Australia Joins U.S.-Led Shipping Protection Mission in Strait of Hormuz
Australia will join the United States and the UK in an international maritime coalition protecting oil tankers and cargo ships from threats posed by Iran in the Strait of Hormuz, Prime Minister Scott Morrison said on Wednesday.
A series of attacks on merchant vessels in the past few months has disrupted shipping through the area, which the United States has blamed on Iran. Tehran has denied the accusations.
Australia’s effort will aid the U.S.-launched the campaign, dubbed Operation Sentinel, which seeks to ensure ships can exercise freedom of navigation through the strategic strait without restraint by hostile forces, a point touched on by Mr. Morrison.
“This destabilising behaviour is a threat to Australia’s interests in the region,” he told a news conference in the national capital Canberra.
“The government has decided that it is in Australia’s national interest to work with our international partners to contribute. Our contribution will be limited in scope and it will be time-bound,” he said.
PM Morrison announces Australia will deploy a maritime surveillance aircraft, a frigate and Defence Force personnel to Bahrain, as part of an international coalition in the Strait of Hormuz re: Iran threats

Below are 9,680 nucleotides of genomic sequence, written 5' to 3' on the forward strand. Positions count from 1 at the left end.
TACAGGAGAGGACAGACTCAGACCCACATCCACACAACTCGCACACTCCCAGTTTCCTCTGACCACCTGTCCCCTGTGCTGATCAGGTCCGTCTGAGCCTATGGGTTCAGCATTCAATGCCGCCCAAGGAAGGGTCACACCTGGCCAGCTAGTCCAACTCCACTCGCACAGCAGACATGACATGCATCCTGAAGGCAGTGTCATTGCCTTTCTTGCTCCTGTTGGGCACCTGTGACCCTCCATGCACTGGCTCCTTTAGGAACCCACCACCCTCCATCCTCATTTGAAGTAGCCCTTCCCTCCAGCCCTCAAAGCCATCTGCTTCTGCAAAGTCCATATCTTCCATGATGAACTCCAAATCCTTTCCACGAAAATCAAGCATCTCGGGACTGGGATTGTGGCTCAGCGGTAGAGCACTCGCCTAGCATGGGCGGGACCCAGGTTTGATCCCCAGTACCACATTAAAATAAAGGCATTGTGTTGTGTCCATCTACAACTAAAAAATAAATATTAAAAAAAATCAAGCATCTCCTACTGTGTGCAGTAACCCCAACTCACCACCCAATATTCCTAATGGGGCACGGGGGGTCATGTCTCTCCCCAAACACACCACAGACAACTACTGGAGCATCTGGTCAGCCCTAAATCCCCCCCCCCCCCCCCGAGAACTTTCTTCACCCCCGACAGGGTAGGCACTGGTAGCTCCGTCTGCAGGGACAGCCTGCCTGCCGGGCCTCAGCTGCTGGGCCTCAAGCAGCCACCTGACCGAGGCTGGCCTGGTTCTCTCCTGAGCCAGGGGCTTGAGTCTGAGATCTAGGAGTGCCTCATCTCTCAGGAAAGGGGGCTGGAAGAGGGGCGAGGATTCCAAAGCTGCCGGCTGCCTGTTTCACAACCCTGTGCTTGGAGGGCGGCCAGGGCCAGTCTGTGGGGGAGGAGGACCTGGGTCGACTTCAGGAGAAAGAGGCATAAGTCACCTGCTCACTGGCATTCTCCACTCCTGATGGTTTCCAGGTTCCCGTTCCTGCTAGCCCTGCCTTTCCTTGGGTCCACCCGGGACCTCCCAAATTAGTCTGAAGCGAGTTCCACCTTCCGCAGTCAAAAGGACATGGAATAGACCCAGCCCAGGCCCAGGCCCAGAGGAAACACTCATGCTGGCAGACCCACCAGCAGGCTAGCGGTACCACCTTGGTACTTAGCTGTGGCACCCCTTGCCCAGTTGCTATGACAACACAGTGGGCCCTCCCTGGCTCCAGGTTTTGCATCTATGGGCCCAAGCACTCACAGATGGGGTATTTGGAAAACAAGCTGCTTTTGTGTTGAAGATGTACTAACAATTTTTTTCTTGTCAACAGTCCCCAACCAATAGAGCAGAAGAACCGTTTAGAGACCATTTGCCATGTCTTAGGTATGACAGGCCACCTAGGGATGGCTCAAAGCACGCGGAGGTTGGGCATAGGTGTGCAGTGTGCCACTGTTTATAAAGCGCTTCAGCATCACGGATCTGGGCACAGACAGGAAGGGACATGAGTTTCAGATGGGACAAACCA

“This destabilising behaviour is a threat to Australian interests” pic.twitter.com/KOmEJOa8km
— Josh Butler (@JoshButler) August 21, 2019
Mr. Morrison said Australia will send a RAAF P-8A Poseidon surveillance plane to the Middle East for one month before the end of 2019. It will be followed by an Australian patrol frigate will be deployed in January 2020 for six months.
Tension in the region increased when the UK seized an Iranian oil tanker off Gibraltar last month, prompting Iran to retaliate by seizing a British tanker in the Persian Gulf.
“Fifteen to 16 per cent of crude oil and 25 to 30 per cent of refined oil destined for Australia transits through the Strait of Hormuz,” Mr. Morrison said.
“So it is a potential threat to our economy.”
Mr. Morrison spoke with British Prime Minister Boris Johnson and U.S. Secretary of State Mike Pompeo early on Wednesday to inform them of Australia’s involvement.
There will be about 200 Australians involved in the operation, with 177 Defence personnel on the warship and 10 on the surveillance aircraft.